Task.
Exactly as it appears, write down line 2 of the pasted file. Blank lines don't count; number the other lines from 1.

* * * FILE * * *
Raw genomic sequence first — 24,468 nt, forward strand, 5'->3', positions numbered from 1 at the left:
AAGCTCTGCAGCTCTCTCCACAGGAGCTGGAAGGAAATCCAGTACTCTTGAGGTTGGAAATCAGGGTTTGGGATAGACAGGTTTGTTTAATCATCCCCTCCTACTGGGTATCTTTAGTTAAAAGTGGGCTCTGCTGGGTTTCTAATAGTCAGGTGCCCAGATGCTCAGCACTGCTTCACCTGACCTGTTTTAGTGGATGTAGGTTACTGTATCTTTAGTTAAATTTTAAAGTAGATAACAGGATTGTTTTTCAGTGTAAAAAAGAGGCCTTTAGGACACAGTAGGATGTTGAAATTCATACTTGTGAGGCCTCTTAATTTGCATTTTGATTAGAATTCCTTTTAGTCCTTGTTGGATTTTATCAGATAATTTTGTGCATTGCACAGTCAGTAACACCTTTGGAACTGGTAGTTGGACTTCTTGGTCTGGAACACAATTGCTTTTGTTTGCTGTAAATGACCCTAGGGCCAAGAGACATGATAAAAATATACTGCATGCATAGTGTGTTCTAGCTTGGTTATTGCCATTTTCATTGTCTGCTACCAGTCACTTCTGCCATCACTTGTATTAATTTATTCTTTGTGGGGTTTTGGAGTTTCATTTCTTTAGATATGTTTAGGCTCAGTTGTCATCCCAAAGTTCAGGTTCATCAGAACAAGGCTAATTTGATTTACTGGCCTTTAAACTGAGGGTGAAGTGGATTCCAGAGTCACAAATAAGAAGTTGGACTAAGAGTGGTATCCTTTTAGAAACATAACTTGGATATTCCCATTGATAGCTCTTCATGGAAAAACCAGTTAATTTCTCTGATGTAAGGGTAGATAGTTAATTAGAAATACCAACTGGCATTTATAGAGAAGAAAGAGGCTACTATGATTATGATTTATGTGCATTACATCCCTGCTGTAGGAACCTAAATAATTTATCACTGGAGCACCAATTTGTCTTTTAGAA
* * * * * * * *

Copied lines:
AAGCTCTGCAGCTCTCTCCACAGGAGCTGGAAGGAAATCCAGTACTCTTGAGGTTGGAAATCAGGGTTTGGGATAGACAGGTTTGTTTAATCATCCCCTCCTACTGGGTATCTTTAGTTAAAAGTGGGCTCTGCTGGGTTTCTAATAGTCAGGTGCCCAGATGCTCAGCACTGCTTCACCTGACCTGTTTTAGTGGATGTAGGTTACTGTATCTTTAGTTAAATTTTAAAGTAGATAACAGGATTGTTTTTCAGTGTAAAAAAGAGGCCTTTAGGACACAGTAGGATGTTGAAATTCATACTTGTGAGGCCTCTTAATTTGCATTTTGATTAGAATTCCTTTTAGTCCTTGTTGGATTTTATCAGATAATTTTGTGCATTGCACAGTCAGTAACACCTTTGGAACTGGTAGTTGGACTTCTTGGTCTGGAACACAATTGCTTTTGTTTGCTGTAAATGACCCTAGGGCCAAGAGACATGATAAAAATATACTGCATGCATAGTGTGTTCTAGCTTGGTTATTGCCATTTTCATTGTCTGCTACCAGTCACTTCTGCCATCACTTGTATTAATTTATTCTTTGTGGGGTTTTGGAGTTTCATTTCTTTAGATATGTTTAGGCTCAGTTGTCATCCCAAAGTTCAGGTTCATCAGAACAAGGCTAATTTGATTTACTGGCCTTTAAACTGAGGGTGAAGTGGATTCCAGAGTCACAAATAAGAAGTTGGACTAAGAGTGGTATCCTTTTAGAAACATAACTTGGATATTCCCATTGATAGCTCTTCATGGAAAAACCAGTTAATTTCTCTGATGTAAGGGTAGATAGTTAATTAGAAATACCAACTGGCATTTATAGAGAAGAAAGAGGCTACTATGATTATGATTTATGTGCATTACATCCCTGCTGTAGGAACCTAAATAATTTATCACTGGAGCACCAATTTGTCTTTTAGAA